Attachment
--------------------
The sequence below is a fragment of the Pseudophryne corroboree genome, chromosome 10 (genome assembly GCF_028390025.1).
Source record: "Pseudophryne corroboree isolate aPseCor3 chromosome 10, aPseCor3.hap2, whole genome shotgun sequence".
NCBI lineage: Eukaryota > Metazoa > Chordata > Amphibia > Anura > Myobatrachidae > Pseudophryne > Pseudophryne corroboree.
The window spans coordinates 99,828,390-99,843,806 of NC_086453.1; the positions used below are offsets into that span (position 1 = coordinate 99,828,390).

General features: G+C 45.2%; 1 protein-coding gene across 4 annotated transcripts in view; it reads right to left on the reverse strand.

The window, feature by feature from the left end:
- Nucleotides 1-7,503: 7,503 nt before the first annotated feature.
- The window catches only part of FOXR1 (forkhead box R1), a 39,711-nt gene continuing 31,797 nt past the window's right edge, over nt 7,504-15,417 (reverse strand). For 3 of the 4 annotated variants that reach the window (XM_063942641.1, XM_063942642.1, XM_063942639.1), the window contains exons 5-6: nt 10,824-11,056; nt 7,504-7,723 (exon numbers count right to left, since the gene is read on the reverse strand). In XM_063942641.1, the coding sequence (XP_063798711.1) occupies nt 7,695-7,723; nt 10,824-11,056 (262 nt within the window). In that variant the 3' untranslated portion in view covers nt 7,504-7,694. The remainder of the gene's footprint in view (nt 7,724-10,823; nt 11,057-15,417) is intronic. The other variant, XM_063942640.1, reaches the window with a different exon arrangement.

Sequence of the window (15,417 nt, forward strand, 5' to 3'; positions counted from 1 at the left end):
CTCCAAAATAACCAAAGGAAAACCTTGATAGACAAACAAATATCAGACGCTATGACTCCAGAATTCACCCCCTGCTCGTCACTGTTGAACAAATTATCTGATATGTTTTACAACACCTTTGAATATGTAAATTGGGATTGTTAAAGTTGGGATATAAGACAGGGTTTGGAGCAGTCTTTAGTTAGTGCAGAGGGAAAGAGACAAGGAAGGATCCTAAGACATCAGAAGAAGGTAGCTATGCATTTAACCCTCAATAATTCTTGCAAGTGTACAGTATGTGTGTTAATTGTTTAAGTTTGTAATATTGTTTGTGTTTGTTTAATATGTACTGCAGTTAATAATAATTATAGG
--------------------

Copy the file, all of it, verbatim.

The sequence below is a fragment of the Pseudophryne corroboree genome, chromosome 10 (genome assembly GCF_028390025.1).
Source record: "Pseudophryne corroboree isolate aPseCor3 chromosome 10, aPseCor3.hap2, whole genome shotgun sequence".
NCBI lineage: Eukaryota > Metazoa > Chordata > Amphibia > Anura > Myobatrachidae > Pseudophryne > Pseudophryne corroboree.
The window spans coordinates 99,828,390-99,843,806 of NC_086453.1; the positions used below are offsets into that span (position 1 = coordinate 99,828,390).

General features: G+C 45.2%; 1 protein-coding gene across 4 annotated transcripts in view; it reads right to left on the reverse strand.

The window, feature by feature from the left end:
- Nucleotides 1-7,503: 7,503 nt before the first annotated feature.
- The window catches only part of FOXR1 (forkhead box R1), a 39,711-nt gene continuing 31,797 nt past the window's right edge, over nt 7,504-15,417 (reverse strand). For 3 of the 4 annotated variants that reach the window (XM_063942641.1, XM_063942642.1, XM_063942639.1), the window contains exons 5-6: nt 10,824-11,056; nt 7,504-7,723 (exon numbers count right to left, since the gene is read on the reverse strand). In XM_063942641.1, the coding sequence (XP_063798711.1) occupies nt 7,695-7,723; nt 10,824-11,056 (262 nt within the window). In that variant the 3' untranslated portion in view covers nt 7,504-7,694. The remainder of the gene's footprint in view (nt 7,724-10,823; nt 11,057-15,417) is intronic. The other variant, XM_063942640.1, reaches the window with a different exon arrangement.

Sequence of the window (15,417 nt, forward strand, 5' to 3'; positions counted from 1 at the left end):
CTCCAAAATAACCAAAGGAAAACCTTGATAGACAAACAAATATCAGACGCTATGACTCCAGAATTCACCCCCTGCTCGTCACTGTTGAACAAATTATCTGATATGTTTTACAACACCTTTGAATATGTAAATTGGGATTGTTAAAGTTGGGATATAAGACAGGGTTTGGAGCAGTCTTTAGTTAGTGCAGAGGGAAAGAGACAAGGAAGGATCCTAAGACATCAGAAGAAGGTAGCTATGCATTTAACCCTCAATAATTCTTGCAAGTGTACAGTATGTGTGTTAATTGTTTAAGTTTGTAATATTGTTTGTGTTTGTTTAATATGTACTGCAGTTAATAATAATTATAGG